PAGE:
“After years of experiencing helpful but rigid supports within the Irish mental health system, I knew the topic deserved to have its strengths and weaknesses highlighted in a more engaging and colourful fashion,” O’Mahony said.

“Having suffered with a severe anxiety disorder since my early teens, which developed into a debilitating OCD disorder and bouts of severe depression, I felt I had wasted much of my potential during youth because of a combination of factors involving mental illness.”

His co-founder Michal Sikora added: “I went through a fair bit of difficulties in my personal life, saw the cruelty mental illness was having on my loved ones, and similarly to Daniel I also have experienced a family member losing their life to suicide.

“I witnessed the impact of traumatic circumstances on one’s mental wellbeing through my wife Lesil, who had been bravely battling cancer for several years and sadly passed away in May 2020. She taught me the value of following our passions in life, and being an entrepreneur in the field of such importance is just that for me.

“Our college journey has been an integral part of the development of Da Silly Heads. The time we spent in Cork Institute of Technology allowed us to not only further our academic qualifications, but also provided a platform to start, test and promote our business among the company’s target demographic,” Sikora explained.

Social entrepreneurs

Looking at the start-up system, O’Mahony said the founders have been very fortunated.

“As former and current participants on both local and national programmes such as Student Inc. (The Rubicon Centre), Social Entrepreneurs Ireland and IGNITE UCC, we fully understand and value and role of networking, mentorship and funding when starting a business.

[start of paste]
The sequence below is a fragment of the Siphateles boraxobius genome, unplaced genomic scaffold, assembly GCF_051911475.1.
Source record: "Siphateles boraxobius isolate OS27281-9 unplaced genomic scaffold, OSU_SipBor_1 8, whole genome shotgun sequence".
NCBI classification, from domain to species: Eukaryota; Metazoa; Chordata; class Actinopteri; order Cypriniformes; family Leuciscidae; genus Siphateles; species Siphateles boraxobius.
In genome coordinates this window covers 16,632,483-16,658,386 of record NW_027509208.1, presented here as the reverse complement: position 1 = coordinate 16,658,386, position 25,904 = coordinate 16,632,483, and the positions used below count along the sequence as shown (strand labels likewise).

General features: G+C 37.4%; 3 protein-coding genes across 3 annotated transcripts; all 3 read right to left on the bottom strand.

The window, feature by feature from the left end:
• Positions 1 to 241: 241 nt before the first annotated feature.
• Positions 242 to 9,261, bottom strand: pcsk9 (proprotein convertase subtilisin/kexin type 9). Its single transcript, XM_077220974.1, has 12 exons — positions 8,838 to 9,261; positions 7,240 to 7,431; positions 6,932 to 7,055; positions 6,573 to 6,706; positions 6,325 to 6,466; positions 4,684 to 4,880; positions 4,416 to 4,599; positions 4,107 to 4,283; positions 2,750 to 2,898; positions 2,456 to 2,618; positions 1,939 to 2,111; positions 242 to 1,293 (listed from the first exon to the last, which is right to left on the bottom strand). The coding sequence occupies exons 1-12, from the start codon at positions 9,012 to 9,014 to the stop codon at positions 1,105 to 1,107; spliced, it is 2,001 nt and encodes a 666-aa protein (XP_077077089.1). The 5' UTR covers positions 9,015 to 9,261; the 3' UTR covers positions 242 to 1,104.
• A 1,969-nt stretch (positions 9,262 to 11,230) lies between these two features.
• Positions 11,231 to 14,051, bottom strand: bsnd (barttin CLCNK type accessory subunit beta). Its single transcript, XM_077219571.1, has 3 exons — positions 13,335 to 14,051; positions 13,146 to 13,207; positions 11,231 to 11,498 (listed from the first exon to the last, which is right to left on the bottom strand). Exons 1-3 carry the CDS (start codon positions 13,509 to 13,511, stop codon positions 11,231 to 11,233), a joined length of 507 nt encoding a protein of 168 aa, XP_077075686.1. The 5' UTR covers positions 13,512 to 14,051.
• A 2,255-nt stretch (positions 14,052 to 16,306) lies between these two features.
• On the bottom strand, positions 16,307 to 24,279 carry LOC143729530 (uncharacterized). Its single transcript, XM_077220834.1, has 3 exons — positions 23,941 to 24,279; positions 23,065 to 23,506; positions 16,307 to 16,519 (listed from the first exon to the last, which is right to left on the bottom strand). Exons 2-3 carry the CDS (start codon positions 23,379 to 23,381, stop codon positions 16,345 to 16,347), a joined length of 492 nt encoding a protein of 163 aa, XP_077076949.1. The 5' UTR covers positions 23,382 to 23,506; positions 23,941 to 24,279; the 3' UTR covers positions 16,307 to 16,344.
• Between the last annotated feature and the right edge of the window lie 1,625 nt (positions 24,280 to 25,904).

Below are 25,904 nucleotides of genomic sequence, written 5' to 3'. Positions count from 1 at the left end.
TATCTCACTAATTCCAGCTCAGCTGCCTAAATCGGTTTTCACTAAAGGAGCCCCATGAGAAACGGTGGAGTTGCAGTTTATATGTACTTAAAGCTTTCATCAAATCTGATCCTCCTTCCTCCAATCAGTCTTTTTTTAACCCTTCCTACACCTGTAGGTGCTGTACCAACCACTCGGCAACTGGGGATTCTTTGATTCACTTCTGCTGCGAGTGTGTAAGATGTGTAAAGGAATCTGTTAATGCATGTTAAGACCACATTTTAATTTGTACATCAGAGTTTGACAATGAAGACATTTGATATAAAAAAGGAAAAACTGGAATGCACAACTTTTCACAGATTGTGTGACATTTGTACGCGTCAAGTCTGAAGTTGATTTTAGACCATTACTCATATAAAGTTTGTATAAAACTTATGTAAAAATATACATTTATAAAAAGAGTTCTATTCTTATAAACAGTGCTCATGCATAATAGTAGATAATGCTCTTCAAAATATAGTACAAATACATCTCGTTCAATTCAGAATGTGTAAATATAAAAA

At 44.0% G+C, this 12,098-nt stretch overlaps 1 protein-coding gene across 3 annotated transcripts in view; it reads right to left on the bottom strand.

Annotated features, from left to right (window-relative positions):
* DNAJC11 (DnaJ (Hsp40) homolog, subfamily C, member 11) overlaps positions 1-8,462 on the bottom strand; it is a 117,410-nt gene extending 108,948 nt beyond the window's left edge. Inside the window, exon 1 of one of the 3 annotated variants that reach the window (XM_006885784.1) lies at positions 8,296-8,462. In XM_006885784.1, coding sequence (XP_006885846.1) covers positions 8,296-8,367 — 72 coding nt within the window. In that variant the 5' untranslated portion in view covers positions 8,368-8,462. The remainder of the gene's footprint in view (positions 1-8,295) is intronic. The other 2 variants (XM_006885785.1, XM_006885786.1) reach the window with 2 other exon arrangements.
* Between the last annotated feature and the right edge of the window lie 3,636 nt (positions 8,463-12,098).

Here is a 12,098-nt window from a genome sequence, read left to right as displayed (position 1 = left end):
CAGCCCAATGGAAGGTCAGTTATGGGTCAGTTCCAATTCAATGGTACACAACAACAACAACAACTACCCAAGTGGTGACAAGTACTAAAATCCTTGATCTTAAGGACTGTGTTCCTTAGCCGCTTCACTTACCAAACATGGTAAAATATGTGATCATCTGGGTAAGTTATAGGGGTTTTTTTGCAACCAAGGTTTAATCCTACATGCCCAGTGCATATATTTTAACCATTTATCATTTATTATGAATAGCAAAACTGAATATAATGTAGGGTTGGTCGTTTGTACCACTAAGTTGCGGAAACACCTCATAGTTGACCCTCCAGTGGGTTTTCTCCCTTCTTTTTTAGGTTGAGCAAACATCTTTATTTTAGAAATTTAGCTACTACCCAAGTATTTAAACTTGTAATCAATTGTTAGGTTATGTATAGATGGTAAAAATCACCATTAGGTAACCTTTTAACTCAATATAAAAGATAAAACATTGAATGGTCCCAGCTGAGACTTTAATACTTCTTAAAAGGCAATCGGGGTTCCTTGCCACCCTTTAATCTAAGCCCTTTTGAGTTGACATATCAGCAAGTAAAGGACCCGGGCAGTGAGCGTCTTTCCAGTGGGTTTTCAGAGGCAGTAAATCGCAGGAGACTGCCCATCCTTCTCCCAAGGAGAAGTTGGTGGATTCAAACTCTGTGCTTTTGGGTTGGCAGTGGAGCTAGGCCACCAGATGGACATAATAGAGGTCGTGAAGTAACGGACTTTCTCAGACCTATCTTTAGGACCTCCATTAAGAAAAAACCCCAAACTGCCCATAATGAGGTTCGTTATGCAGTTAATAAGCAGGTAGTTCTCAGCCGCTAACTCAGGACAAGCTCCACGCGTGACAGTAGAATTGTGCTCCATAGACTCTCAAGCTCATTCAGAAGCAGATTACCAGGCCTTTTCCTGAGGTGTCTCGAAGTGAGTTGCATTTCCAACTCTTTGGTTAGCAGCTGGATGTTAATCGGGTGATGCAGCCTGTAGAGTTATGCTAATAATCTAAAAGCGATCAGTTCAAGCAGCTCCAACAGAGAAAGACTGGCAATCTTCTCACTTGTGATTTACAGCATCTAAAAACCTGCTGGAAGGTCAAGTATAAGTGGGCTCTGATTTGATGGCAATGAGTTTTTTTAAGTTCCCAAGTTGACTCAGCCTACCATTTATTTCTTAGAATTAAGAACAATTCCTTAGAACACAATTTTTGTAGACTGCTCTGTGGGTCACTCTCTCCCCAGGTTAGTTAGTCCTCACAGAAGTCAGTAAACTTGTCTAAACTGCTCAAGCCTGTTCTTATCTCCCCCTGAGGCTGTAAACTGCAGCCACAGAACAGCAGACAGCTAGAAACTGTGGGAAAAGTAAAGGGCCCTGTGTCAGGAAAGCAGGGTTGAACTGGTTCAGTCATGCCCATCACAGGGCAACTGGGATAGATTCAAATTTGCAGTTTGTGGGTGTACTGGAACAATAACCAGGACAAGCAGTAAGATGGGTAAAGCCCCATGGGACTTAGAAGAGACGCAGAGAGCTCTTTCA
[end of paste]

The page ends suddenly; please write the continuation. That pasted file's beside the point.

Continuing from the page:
“The Local Enterprise Office Cork has also supported us from day one, and their expertise and advice has been invaluable to us. Outside of the state-funded institutions and organisations, we found co-working spaces (such as Republic of Work and Culture Co-Working) as well as initiatives such as Cork Entrepreneur Network very beneficial as they provide workshops, gatherings and networking sessions (often free of charge) that are all so crucial even before the business gets off the ground.

“Although we did experience some Covid-19 related delays, we found the process of setting up a company in Ireland very straightforward. It is still early days though, we wonder where’s the catch?”

The business is being sustained through revenues and the founders are not fundraising at present. “Of course, we could grow a lot faster if we secured external investment and in turn positively impact more people but we always counted on a steady, organic development and we are confident we will get there in time. After all, becoming a household name for visual mental health advocacy in Ireland is our long-term goal.”